Combustible Celluloid
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With: Rita Hayworth, Glenn Ford, George Macready, Joseph Calleia, Steven Geray, Joe Sawyer, Gerald Mohr
Written by: Jo Eisinger, Marion Parsonnet, from a story by E.A. Ellington
Directed by: Charles Vidor
MPAA Rating: Unrated
Running Time: 110
Date: 02/14/1946

Gilda (1946)

3 1/2 Stars (out of 4)

Good Hair Day

By Jeffrey M. Anderson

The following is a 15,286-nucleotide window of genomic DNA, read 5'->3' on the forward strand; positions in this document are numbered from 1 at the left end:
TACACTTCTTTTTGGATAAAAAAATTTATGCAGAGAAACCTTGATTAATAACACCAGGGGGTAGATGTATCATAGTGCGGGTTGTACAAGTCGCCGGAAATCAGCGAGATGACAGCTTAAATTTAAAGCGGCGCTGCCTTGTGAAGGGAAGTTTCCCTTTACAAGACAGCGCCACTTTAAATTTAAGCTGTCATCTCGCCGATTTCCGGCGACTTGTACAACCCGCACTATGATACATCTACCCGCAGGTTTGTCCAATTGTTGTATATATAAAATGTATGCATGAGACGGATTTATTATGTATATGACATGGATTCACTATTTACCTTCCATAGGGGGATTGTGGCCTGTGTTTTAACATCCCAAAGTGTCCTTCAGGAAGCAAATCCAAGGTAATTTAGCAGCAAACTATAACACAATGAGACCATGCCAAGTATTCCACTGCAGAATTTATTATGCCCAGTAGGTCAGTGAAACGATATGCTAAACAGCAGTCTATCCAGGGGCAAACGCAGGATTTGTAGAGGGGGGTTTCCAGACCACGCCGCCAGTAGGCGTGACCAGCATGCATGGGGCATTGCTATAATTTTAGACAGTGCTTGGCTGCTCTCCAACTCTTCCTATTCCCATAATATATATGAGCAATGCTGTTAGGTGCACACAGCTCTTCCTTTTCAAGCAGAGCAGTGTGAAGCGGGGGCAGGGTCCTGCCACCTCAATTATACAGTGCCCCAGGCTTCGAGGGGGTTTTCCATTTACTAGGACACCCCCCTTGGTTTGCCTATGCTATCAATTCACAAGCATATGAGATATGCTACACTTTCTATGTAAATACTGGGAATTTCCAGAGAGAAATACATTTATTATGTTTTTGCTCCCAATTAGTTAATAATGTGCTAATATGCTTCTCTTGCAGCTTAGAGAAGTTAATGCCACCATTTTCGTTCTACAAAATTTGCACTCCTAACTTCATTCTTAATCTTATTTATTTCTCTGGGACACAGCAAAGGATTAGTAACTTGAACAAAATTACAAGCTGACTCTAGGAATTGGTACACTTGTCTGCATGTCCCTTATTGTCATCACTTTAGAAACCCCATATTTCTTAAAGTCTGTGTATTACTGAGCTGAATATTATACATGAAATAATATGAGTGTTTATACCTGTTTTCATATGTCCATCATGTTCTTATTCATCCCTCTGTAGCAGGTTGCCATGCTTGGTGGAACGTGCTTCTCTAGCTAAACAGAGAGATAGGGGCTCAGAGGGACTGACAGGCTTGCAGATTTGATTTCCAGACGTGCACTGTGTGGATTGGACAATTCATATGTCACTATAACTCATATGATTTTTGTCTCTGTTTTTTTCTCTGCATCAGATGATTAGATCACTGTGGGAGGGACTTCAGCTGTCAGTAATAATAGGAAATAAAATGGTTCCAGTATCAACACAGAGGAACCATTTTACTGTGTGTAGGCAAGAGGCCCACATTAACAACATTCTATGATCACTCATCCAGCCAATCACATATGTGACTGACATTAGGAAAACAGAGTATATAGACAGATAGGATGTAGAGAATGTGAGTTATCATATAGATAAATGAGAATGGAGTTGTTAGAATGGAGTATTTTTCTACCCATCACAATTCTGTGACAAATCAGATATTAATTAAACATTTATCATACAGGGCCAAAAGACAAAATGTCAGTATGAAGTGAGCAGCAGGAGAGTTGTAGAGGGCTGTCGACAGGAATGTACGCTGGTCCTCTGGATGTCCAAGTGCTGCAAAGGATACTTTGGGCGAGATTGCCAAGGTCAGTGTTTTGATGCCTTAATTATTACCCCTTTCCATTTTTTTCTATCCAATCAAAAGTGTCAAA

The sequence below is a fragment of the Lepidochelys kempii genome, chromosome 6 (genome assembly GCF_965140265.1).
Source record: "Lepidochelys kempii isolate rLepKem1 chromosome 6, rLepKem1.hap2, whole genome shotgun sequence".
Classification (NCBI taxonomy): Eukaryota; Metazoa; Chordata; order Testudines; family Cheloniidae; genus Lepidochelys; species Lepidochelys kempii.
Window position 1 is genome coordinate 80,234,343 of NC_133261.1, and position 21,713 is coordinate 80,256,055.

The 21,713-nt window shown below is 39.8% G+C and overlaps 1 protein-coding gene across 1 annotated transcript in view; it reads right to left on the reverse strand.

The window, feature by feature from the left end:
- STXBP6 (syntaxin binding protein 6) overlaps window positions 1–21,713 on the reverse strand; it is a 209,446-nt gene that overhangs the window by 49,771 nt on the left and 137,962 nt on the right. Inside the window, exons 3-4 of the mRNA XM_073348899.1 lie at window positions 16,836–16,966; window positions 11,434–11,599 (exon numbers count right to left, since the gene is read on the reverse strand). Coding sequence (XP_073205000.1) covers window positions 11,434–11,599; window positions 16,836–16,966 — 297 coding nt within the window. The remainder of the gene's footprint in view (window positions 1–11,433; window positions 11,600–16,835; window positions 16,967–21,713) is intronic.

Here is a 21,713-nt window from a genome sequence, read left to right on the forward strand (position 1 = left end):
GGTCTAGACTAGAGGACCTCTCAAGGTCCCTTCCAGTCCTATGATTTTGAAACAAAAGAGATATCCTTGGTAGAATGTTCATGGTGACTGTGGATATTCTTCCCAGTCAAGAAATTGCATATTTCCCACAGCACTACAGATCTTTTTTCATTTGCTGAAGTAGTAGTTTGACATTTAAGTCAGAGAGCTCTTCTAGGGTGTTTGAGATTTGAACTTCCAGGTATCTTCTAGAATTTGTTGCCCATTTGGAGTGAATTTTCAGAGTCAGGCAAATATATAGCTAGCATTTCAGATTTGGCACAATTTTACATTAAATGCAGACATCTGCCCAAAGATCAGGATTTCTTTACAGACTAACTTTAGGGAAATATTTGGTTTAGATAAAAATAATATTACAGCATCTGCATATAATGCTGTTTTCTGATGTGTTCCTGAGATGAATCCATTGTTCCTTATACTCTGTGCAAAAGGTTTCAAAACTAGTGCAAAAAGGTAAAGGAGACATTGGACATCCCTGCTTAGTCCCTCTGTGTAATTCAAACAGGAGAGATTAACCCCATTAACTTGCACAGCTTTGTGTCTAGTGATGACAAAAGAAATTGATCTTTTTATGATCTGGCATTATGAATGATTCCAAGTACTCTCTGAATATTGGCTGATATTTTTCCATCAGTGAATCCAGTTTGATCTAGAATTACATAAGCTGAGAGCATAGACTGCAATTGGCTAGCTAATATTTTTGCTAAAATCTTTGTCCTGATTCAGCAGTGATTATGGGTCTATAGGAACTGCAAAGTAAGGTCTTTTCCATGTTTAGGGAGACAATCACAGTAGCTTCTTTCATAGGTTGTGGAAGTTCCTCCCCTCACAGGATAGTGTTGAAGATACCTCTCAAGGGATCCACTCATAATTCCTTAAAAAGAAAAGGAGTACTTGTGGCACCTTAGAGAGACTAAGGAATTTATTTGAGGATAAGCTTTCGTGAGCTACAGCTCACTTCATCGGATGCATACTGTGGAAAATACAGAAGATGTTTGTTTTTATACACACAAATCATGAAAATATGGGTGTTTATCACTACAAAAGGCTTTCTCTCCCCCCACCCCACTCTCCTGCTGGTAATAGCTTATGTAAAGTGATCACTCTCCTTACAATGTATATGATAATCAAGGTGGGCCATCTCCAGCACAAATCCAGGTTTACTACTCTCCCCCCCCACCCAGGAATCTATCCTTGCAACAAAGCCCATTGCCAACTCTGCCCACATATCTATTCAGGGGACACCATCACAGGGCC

"This is the part where she does that shit with her hair," Morgan Freeman says breathlessly in The Shawshank Redemption. Not many red-blooded males can fail to be moved by that moment in Gilda (1946), when Rita Hayworth first appears, flipping her magnificent two-tone mane of hair through the frame, following it up with that dazzling, devilish smile. In the film, she was the ultimate femme fatale, luring men into her web with the promise of devastating sex and the reality of brutal death. Directed by Charles Vidor, Gilda tells the story of gambler Glenn Ford working for casino owner George MacReady. They both fall madly and dangerously in love with Gilda. Vidor, who was only a middling director at best, deserves some credit, but Hayworth ultimately steals the film, making it hers and hers alone. Screenwriter Ben Hecht reportedly wrote certain scenes, without credit.

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